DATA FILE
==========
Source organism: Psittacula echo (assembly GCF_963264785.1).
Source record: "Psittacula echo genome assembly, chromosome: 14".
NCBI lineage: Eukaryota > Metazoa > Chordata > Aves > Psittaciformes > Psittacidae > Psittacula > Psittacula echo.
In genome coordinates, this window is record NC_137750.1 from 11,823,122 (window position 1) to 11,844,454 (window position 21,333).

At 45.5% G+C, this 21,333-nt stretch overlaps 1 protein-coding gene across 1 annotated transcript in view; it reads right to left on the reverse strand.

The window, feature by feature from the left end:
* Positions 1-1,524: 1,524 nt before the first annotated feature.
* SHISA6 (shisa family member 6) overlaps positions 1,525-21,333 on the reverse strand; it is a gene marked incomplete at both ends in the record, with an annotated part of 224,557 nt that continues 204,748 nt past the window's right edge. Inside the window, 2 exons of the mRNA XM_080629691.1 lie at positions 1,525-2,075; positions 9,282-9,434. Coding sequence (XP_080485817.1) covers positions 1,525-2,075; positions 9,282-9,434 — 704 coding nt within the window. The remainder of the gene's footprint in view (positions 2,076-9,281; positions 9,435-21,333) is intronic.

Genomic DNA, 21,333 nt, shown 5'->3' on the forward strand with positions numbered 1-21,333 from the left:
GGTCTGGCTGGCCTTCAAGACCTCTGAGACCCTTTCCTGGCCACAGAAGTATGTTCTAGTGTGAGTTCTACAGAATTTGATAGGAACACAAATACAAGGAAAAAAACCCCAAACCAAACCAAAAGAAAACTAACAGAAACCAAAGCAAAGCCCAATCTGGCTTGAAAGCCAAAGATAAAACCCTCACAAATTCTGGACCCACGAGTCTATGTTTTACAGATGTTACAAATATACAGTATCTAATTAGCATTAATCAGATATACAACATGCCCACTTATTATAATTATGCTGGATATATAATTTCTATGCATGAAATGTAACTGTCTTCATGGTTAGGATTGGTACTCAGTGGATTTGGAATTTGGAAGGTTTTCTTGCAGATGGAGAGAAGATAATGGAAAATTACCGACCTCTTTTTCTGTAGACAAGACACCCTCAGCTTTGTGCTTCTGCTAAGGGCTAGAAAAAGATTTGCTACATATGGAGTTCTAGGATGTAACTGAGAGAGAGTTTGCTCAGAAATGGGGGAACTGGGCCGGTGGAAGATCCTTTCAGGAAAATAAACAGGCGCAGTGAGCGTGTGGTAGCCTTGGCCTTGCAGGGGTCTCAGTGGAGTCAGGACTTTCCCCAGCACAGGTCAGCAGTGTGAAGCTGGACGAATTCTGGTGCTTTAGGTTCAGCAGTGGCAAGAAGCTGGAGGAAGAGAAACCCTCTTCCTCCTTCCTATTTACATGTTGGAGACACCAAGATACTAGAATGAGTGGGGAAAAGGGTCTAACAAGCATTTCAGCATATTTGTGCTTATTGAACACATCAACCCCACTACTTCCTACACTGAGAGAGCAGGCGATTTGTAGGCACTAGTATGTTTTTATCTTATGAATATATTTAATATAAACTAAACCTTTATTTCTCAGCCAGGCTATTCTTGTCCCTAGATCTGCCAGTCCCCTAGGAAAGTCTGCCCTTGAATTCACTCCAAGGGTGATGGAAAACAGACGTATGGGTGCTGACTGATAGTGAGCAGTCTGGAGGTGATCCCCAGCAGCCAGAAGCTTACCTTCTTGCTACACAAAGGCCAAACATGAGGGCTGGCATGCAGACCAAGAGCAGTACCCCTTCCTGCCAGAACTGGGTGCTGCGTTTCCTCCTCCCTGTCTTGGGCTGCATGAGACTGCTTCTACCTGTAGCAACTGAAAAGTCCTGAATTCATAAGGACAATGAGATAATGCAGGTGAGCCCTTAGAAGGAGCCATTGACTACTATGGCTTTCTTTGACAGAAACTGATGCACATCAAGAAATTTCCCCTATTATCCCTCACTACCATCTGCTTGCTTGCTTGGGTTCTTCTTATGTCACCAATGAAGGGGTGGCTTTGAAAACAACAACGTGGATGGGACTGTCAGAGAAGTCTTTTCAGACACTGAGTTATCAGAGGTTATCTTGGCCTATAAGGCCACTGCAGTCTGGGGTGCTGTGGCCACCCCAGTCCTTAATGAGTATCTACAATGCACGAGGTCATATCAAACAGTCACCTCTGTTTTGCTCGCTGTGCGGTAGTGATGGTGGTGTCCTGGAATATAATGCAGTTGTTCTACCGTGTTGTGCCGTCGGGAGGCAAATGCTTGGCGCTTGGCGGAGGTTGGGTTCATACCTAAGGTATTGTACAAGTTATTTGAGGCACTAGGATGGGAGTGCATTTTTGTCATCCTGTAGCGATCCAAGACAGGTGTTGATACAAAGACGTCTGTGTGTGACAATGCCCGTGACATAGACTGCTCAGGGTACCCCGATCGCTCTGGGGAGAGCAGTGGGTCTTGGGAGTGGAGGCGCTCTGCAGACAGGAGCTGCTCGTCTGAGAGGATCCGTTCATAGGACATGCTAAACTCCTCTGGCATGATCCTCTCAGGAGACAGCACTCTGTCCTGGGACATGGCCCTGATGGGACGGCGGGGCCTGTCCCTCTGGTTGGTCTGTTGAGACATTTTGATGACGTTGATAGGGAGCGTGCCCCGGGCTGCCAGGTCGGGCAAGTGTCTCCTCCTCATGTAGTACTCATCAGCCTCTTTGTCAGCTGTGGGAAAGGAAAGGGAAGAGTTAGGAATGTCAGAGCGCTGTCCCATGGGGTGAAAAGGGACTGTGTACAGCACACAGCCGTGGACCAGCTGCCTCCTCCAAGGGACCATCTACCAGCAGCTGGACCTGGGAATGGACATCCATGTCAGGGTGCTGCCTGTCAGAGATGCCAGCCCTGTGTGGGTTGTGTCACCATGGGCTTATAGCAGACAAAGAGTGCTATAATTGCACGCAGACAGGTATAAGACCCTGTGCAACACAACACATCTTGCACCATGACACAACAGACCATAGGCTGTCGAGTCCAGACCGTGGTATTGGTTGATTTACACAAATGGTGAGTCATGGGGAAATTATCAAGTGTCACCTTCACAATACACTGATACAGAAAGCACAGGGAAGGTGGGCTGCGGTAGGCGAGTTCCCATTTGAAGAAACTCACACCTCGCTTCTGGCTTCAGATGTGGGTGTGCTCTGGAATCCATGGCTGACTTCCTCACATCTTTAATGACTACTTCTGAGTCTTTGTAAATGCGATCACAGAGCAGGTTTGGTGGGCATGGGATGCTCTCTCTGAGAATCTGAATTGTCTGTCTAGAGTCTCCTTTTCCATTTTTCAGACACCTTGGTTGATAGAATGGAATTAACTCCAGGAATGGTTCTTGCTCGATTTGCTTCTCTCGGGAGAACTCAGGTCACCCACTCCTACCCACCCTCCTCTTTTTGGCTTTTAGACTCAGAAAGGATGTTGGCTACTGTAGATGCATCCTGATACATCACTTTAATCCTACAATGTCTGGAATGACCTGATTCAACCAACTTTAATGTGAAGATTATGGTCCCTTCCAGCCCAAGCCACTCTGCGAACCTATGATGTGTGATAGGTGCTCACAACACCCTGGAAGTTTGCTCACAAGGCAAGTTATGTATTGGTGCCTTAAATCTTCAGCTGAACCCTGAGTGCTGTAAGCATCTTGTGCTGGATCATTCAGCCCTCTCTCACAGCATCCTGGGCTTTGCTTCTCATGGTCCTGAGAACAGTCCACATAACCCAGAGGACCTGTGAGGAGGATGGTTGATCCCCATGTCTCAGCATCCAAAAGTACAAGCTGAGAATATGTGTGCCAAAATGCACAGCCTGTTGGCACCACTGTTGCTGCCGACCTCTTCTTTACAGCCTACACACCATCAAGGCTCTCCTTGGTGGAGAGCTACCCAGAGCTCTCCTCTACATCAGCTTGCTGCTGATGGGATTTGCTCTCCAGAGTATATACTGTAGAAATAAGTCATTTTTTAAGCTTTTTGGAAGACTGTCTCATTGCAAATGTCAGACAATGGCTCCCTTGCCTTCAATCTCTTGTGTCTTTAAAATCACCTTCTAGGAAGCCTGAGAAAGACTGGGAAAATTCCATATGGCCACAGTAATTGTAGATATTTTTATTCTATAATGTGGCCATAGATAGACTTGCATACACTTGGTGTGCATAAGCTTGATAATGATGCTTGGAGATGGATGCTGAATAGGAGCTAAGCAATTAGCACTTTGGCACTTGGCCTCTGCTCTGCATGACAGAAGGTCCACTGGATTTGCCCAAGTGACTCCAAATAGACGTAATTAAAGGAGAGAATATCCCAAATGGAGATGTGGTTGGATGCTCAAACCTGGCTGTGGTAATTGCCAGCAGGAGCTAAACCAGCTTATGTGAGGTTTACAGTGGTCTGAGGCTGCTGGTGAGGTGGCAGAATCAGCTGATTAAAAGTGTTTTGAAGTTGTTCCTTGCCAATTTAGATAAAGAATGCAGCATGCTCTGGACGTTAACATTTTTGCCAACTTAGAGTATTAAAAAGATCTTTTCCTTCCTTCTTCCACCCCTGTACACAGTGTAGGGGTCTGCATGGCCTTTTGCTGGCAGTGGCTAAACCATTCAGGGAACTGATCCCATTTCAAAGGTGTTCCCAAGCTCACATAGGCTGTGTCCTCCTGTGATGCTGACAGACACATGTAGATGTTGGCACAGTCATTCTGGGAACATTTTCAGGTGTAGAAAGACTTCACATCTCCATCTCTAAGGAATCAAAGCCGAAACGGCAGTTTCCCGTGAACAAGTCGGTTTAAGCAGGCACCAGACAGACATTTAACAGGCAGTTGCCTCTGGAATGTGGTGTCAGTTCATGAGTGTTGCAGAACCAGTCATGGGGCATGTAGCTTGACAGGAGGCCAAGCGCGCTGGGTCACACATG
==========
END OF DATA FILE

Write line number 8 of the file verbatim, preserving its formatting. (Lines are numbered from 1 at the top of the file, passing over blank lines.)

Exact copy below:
* SHISA6 (shisa family member 6) overlaps positions 1,525-21,333 on the reverse strand; it is a gene marked incomplete at both ends in the record, with an annotated part of 224,557 nt that continues 204,748 nt past the window's right edge. Inside the window, 2 exons of the mRNA XM_080629691.1 lie at positions 1,525-2,075; positions 9,282-9,434. Coding sequence (XP_080485817.1) covers positions 1,525-2,075; positions 9,282-9,434 — 704 coding nt within the window. The remainder of the gene's footprint in view (positions 2,076-9,281; positions 9,435-21,333) is intronic.